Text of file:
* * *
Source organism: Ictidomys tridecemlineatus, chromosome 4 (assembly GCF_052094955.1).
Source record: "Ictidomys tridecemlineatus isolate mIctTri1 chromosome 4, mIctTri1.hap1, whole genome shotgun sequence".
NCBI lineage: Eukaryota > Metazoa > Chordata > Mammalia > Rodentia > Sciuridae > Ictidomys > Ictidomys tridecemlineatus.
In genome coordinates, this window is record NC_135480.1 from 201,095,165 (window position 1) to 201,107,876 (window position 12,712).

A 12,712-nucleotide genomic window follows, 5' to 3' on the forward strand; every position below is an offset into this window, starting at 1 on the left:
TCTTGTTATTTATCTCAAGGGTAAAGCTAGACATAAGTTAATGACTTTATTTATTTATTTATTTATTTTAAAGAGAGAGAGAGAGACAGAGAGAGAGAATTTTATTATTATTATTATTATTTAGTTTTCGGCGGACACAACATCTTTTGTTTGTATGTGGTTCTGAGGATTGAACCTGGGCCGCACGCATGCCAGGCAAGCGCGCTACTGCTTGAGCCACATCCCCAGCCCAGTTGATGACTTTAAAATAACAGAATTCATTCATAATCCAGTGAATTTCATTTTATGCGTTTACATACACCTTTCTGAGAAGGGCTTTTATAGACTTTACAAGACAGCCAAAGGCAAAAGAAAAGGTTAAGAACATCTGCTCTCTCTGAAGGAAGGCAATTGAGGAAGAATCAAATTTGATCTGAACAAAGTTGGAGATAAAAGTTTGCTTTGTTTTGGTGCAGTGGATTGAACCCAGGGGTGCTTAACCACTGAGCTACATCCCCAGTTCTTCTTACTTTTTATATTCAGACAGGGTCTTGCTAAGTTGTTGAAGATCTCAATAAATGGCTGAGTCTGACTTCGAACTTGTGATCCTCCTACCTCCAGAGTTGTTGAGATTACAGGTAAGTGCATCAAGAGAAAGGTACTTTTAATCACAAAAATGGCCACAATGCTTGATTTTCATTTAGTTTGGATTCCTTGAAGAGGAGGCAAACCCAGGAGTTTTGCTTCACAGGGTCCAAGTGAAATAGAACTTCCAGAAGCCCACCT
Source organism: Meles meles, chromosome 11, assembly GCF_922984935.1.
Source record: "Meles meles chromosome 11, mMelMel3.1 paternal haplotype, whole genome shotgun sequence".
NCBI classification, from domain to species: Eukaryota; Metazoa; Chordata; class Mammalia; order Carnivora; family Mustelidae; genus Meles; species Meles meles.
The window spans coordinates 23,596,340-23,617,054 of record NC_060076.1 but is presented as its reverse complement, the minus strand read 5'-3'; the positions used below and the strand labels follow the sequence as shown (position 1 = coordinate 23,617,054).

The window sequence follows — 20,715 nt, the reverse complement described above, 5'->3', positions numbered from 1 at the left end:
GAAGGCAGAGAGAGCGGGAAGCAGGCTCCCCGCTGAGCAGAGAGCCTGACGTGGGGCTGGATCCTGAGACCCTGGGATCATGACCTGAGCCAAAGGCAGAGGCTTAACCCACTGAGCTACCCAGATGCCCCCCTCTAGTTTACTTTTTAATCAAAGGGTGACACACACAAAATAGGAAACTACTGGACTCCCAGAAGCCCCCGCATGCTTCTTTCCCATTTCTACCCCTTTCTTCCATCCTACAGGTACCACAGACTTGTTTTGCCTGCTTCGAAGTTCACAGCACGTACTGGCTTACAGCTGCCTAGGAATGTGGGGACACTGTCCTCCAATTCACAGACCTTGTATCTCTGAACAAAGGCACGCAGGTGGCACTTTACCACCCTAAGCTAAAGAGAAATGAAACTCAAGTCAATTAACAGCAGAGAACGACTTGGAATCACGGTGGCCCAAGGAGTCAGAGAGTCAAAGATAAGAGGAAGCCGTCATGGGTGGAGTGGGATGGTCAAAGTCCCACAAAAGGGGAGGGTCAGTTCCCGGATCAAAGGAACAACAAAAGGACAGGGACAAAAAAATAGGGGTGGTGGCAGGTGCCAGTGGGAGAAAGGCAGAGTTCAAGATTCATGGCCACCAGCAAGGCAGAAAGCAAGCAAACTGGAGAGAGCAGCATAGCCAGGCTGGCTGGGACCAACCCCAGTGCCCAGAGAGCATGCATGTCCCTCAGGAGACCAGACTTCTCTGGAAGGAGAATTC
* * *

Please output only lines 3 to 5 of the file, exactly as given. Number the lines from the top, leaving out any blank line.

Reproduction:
NCBI lineage: Eukaryota > Metazoa > Chordata > Mammalia > Rodentia > Sciuridae > Ictidomys > Ictidomys tridecemlineatus.
In genome coordinates, this window is record NC_135480.1 from 201,095,165 (window position 1) to 201,107,876 (window position 12,712).

A 12,712-nucleotide genomic window follows, 5' to 3' on the forward strand; every position below is an offset into this window, starting at 1 on the left: